Posted 02 September 2003 - 09:30
Yes, I've always understood the coloured discs were to denote the body material. Yellow was used for aluminium and red for fibreglass - not sure about other materials, I'm afraid. What I'm also not so sure about is what was done for cars with more than one body material - e.g. my own ex-Le Mans car, which ran in 1962 and has a mainly aluminium body wore a yellow disc, but parts of the shell were steel. Maybe they thought they didn't need to differentiate between steel and aluminium, given that the main purpose was for fire-fighting decisions? That said, one of the Lola Astons which ran in 1967 - the one with the more stremlined rear - carried a red disc on the front body section but a yellow one on the (presumably aluminium) tail, yet I know of other part metal, part fibreglass bodied cars which carried only the yellow disc. Not sure how long this requirement (or practice) lasted, but it seemed to apply during the early to mid 'sixties.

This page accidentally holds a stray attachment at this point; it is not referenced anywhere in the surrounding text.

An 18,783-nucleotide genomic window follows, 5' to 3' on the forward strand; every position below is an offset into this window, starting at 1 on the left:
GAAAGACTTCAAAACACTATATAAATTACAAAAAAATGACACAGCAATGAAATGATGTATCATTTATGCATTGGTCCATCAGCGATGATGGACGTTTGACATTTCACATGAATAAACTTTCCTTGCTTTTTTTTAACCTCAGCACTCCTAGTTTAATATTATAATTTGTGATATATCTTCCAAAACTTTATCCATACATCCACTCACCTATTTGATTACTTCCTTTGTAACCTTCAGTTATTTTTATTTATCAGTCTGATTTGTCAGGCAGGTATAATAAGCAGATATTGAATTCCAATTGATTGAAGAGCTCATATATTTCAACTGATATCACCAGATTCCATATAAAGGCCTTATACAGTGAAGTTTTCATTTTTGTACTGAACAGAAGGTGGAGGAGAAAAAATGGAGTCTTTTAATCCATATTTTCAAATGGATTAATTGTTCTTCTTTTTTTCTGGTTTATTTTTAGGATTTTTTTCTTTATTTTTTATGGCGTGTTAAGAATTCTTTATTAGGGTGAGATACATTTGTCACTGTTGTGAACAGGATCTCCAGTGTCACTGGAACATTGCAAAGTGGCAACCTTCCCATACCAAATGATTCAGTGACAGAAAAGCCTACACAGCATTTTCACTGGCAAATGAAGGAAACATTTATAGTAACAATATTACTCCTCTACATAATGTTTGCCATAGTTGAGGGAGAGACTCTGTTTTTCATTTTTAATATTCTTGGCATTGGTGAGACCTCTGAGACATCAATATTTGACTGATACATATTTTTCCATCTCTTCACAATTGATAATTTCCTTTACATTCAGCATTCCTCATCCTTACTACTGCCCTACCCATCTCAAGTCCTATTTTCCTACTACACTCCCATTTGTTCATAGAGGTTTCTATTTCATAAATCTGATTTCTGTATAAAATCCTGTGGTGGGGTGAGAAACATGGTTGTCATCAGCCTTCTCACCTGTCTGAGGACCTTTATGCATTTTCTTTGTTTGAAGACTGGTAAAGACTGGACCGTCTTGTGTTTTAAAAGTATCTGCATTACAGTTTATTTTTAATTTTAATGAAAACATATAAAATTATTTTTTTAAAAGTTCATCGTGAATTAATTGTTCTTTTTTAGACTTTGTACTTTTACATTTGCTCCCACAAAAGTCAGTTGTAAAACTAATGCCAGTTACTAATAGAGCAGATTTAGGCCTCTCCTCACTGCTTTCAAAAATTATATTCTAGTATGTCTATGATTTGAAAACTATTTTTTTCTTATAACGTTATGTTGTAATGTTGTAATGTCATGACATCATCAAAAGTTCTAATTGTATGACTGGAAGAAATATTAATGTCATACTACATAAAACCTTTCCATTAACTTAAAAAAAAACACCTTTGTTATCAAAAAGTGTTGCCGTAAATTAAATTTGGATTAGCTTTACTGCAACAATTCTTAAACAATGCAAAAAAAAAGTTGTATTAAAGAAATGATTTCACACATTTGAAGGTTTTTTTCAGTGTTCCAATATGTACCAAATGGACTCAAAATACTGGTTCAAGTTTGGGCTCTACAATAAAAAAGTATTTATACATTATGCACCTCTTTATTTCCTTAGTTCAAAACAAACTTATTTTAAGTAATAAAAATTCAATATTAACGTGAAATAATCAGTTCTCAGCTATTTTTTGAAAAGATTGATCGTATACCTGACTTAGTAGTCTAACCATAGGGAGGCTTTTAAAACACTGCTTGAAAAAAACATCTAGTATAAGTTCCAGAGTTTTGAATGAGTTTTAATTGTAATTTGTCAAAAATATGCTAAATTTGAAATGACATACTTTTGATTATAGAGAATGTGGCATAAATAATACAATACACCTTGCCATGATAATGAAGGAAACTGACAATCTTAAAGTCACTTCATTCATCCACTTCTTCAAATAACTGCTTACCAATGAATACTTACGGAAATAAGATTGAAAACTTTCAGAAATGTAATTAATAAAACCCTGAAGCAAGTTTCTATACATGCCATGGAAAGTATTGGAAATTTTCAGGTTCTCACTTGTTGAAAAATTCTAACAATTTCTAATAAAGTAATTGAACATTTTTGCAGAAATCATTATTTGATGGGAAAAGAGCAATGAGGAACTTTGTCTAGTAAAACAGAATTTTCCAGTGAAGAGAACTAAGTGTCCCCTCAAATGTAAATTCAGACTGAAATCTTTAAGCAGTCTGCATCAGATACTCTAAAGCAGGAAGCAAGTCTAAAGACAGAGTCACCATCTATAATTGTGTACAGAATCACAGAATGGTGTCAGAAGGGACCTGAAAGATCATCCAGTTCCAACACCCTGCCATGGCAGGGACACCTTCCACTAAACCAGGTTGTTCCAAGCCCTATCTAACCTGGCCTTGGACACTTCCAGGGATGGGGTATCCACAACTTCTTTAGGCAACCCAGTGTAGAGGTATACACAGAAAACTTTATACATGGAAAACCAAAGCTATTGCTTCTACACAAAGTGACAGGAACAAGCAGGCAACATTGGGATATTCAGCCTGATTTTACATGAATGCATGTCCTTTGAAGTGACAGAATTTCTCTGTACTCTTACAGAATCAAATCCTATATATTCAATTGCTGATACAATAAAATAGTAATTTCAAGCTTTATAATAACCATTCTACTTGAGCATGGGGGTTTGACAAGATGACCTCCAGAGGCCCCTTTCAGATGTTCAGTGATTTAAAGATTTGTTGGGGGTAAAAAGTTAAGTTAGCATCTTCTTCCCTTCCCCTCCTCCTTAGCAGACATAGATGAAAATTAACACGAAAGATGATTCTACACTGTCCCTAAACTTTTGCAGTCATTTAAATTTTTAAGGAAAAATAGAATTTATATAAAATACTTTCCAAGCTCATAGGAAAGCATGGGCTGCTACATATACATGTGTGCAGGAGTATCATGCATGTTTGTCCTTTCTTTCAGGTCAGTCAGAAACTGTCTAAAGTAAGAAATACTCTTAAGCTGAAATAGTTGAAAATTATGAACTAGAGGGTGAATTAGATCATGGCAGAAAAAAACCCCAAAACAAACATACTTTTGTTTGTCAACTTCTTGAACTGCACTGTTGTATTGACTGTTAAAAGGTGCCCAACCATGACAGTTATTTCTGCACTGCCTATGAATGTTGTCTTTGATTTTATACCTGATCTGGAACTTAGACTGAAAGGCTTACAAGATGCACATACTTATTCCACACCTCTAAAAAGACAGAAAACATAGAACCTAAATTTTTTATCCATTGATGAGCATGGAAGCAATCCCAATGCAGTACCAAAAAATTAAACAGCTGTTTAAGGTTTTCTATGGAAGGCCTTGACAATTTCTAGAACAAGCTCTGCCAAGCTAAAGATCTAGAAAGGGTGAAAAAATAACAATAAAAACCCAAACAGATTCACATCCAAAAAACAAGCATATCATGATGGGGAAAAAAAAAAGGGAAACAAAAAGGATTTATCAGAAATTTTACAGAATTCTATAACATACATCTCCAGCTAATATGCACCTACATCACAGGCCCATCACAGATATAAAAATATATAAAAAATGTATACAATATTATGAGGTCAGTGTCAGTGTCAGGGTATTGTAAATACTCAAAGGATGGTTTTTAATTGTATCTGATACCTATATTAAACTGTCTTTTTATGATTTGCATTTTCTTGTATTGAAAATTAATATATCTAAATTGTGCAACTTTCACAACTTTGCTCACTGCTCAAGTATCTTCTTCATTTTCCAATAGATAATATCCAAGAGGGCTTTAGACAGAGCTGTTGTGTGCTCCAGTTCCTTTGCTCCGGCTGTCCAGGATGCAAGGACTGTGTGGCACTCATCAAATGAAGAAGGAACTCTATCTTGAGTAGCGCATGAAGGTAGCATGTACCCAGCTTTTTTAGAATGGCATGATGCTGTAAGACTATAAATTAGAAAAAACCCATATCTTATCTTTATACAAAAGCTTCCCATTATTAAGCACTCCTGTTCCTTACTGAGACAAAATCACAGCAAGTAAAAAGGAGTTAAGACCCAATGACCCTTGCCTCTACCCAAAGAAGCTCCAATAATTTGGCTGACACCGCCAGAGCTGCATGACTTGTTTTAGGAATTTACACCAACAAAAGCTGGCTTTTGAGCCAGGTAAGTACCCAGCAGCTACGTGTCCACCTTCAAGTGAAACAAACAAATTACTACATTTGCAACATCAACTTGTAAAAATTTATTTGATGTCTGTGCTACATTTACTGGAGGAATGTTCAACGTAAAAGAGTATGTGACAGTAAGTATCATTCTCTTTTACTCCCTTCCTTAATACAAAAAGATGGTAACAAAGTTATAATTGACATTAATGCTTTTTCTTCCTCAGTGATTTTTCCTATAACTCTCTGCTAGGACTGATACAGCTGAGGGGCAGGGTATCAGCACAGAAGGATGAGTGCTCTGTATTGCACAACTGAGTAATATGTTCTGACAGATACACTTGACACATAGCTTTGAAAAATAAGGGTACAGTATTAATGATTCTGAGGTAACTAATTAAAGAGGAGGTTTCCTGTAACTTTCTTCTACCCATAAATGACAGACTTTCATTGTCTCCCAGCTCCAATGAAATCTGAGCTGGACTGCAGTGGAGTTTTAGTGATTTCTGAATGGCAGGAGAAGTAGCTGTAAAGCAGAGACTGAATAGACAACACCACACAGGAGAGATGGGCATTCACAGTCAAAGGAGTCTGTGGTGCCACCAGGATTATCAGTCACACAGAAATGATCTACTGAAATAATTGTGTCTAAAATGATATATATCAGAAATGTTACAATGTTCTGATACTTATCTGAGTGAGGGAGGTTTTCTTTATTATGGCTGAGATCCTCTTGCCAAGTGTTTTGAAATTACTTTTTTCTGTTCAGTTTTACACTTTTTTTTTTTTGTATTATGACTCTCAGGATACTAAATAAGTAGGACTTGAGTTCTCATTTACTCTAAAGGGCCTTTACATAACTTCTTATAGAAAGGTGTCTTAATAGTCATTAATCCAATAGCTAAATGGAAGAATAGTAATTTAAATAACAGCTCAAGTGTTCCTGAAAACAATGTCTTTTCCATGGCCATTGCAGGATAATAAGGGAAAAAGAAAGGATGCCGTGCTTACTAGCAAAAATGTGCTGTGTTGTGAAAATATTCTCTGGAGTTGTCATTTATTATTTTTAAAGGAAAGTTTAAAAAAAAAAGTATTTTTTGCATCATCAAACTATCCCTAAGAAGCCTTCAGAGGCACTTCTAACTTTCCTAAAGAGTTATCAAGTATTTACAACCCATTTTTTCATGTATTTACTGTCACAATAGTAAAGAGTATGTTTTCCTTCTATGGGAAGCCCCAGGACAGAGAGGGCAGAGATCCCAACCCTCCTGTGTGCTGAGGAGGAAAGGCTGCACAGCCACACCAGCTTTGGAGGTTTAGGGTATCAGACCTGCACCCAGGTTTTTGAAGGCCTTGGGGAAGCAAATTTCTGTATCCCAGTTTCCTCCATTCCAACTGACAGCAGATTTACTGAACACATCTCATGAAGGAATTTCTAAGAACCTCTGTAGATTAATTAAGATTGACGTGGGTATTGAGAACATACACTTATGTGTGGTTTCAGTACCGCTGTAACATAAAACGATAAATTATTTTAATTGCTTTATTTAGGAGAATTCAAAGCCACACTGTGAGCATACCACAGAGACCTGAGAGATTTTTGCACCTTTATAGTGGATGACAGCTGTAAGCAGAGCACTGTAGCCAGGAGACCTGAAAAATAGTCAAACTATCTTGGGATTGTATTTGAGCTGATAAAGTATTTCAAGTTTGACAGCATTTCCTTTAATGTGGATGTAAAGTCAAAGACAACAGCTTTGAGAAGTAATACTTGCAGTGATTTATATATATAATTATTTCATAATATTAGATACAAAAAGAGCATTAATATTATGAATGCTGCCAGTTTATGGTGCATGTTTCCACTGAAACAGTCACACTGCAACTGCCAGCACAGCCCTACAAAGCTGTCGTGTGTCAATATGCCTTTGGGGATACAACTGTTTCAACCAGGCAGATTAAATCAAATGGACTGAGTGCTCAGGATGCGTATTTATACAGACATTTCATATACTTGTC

Another related question - during the 'fifties, a number of cars at Le Mans wore red, white and blue discs on their flanks. I think I read somewhere that these were carried by cars competing for the triennial cup - can anyone confirm or otherwise?